Race and ethnicity are seen as form of an individual’s cultural identity. Researchers have linked the concept of “race” to the discourses of social Darwinism that in essence is a categorization of “types” of people, grouping them by biological and physical characteristics, most common one being skin pigmentation.
Reification takes away individual responsibility making it harder for people to realize they are the ones in charge of the social world. One should always remember that although the social world seems to have always existed, humans are the ones responsible for making it and maintaining it (Schwalbe, pg.20). The problem with not seeing the social world as “humanly made” is that the people who did the building are not given the credit for their attributions (Schwalbe, pg.21). Using the example of technology Schwalbe insists, “Reification keeps us from seeing that the force attributed to technology comes from people choosing to do things together in certain ways” (Schwalbe, pg. 21). Not being able to see the social world as humanly made, makes
Using The Shifting Grounds of Race by Scott Kurashige focuses on the role of African Americans and Japanese Americans played in the social and political struggle that re-formed twentieth-century Los Angeles. By linking important historical events, such as Black Civil rights movement, NAACP, and Japanese Alien Land Law, internment camps, Kurashige also explains the classical black & white separation to then explore the multiethnic magnitudes of segregation and integration. Understanding how segregation, oppression, and racism shaped the area of Los Angeles became a shared interest between African American and Japanese Americans living together within diverse urban communities. Using this newly profound empowered a mental state that prepared
“White isn't a race, its a state of mind”, stated by Rachael Dolezal. It could be a common question people ask you in a social or private conversation. All human beings are born a certain race depending on what their birth parents ethnicity or race is. In the US, people are saying they are a different race than they actually are which ends up blowing up in their face, especially politically and socially. Because a lady named Rachael Dolezal is falsely claiming she is black when proven white, society believes she is “mentally ill” and taking it too far as a chosen performance. The question is, should this be acceptable?
Having different races and ethnicities is not an issue, but ranking the different races and putting others at disadvantages creates issues. Racism occurs when a minority group is defined, negative characteristics are associated with them, and they are kept at a disadvantage to others. The most interesting aspect of racism is how people justify making their classifications. Race is a socially constructed term. This means people of a society made up race without any real backing or evidence to do so. One’s race is based mostly on their physical characteristics like skin color or hair type, or lineage. Another socially defined term is ethnicity, which is based on one’s cultural characteristics like language, religion, and traditions. Some attempt to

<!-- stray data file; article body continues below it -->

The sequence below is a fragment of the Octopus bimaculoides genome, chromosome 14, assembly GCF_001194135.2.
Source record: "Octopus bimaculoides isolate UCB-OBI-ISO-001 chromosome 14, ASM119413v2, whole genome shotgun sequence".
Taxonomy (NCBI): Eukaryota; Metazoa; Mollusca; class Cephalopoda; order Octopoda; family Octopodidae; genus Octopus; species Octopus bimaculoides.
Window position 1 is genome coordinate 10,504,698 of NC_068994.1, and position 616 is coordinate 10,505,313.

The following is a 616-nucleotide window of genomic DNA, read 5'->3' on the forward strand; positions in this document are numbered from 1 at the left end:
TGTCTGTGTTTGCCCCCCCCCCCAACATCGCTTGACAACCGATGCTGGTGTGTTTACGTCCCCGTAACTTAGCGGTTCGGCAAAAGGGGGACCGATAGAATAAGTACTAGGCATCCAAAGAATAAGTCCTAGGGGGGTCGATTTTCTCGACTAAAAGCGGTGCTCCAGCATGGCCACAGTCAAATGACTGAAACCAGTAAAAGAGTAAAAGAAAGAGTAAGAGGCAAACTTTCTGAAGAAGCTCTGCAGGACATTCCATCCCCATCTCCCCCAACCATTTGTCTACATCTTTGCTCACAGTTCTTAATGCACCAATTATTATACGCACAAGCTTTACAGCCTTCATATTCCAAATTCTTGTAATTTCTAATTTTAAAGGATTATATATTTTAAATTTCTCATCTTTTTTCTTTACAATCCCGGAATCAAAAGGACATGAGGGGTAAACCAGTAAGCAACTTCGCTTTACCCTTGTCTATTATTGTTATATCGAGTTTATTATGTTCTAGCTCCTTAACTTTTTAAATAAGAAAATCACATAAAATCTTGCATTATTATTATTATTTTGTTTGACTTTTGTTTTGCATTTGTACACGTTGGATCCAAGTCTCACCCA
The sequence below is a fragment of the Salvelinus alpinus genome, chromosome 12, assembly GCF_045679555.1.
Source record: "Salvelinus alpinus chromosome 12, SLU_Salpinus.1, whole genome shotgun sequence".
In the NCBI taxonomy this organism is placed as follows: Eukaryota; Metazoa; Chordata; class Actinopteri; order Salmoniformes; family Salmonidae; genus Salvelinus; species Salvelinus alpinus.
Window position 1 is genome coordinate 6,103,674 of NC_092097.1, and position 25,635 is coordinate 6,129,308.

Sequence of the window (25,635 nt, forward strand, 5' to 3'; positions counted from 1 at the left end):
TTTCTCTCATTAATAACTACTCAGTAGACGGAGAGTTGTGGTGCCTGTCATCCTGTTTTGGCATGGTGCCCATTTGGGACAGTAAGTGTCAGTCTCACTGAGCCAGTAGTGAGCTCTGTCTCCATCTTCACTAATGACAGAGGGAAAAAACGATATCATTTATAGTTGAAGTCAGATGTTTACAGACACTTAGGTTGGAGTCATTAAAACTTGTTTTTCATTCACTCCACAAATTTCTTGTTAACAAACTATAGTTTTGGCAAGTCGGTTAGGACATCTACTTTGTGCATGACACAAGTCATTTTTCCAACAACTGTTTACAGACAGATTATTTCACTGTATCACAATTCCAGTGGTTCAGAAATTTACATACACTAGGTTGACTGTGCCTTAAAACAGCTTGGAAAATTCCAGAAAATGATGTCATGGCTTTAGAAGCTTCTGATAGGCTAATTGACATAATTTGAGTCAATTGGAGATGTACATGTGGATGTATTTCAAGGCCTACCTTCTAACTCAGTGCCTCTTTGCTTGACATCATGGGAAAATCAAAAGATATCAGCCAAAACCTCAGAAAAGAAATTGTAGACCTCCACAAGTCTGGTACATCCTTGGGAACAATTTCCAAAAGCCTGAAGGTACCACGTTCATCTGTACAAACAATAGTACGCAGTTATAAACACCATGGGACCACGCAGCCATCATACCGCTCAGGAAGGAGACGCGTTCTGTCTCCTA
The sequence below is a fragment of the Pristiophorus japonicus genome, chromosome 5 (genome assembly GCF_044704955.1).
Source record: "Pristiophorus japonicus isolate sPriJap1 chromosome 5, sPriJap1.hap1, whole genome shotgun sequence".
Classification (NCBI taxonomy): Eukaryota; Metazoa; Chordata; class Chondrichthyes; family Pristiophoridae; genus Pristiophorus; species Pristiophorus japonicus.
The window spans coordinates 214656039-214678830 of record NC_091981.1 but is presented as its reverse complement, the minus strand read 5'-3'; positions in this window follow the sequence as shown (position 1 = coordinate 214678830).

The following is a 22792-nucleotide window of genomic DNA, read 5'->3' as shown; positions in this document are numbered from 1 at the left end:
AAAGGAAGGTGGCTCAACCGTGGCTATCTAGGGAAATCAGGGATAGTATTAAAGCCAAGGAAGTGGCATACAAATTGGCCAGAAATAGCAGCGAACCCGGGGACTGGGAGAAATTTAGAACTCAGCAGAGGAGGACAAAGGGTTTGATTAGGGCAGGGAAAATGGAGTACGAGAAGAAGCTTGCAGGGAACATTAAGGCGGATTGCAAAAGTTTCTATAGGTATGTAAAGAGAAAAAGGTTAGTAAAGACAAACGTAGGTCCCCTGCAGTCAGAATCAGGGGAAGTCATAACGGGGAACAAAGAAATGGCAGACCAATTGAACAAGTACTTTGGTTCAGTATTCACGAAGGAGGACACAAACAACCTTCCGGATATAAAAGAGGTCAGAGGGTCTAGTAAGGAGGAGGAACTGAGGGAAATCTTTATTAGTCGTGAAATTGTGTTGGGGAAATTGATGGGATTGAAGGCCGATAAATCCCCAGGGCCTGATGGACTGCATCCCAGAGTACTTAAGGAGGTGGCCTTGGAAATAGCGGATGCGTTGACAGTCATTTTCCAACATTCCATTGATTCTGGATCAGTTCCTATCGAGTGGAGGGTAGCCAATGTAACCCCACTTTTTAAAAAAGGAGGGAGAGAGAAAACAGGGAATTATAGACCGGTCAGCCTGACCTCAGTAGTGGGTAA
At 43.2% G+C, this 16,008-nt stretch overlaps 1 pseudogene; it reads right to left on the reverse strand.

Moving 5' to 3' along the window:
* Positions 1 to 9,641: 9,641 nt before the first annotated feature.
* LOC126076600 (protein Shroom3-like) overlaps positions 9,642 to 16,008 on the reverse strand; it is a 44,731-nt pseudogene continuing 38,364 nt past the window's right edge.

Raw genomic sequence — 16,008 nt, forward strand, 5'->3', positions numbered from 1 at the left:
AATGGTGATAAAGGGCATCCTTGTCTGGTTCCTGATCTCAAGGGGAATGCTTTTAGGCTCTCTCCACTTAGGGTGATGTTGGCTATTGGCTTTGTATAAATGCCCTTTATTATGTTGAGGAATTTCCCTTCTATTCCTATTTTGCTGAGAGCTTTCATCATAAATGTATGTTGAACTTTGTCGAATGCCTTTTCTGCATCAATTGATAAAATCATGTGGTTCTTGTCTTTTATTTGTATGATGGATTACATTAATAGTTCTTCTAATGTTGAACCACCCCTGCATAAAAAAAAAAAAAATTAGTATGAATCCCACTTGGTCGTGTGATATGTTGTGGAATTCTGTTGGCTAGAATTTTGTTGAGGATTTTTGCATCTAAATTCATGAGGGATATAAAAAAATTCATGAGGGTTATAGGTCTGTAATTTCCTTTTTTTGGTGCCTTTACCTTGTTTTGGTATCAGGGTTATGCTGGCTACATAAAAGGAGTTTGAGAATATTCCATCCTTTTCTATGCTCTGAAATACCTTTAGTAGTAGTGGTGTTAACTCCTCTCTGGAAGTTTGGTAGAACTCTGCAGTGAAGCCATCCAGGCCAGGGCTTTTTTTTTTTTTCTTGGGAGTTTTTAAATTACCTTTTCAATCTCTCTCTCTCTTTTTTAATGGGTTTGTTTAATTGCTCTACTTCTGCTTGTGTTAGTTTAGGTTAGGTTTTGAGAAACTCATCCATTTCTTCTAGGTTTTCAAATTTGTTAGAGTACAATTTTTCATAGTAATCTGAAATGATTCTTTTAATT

Race is one of the traits that accompanies a person’s social identity, it contributes to the definition and formation of a person’s social identity. Race can be defined as a person’s physical characteristics such as skin, hair or eye colour, it is one of the factors used to differentiate and categorise people where people can be categorised as black,
Part I: During the last lecture sessions, Dr. Jendian talked about appreciating diversity, race, ethnicity, and racism. In his lecture, we learned that many people believe that race is something biological. However, the true reality is that race is a social construct and not a biological one. For example, in the documentary Race: The Power of An Illusion, we were able to understand that there are more variations among people in the same “race” than with people from another “race.” However, physical differences, for example, the most obvious skin color, has created prejudices against minority groups. These prejudices that “white” people carry leads to discrimination against people of color. During the lecture, Dr. Jendian explained about ethnocentrism as well. The definition that he provided states that we judge others using our culture’s values, beliefs, and practices. Therefore, we believe the way of doing things is superior, so other people’s ways are inferior. For example, the professor explained that one day he went to a Oaxacan restaurant and that he ate crickets. He explained that for people that don’t have the same culture, this food might be uncommon, however, it is not uncommon for the people of Oaxaca. According to Aguirre and Tuner in their chapter “Ethnicity and Ethnic Relations,” minority groups are single out living on unequal treatment, thus, becoming objects of discrimination. For example, one of the minority groups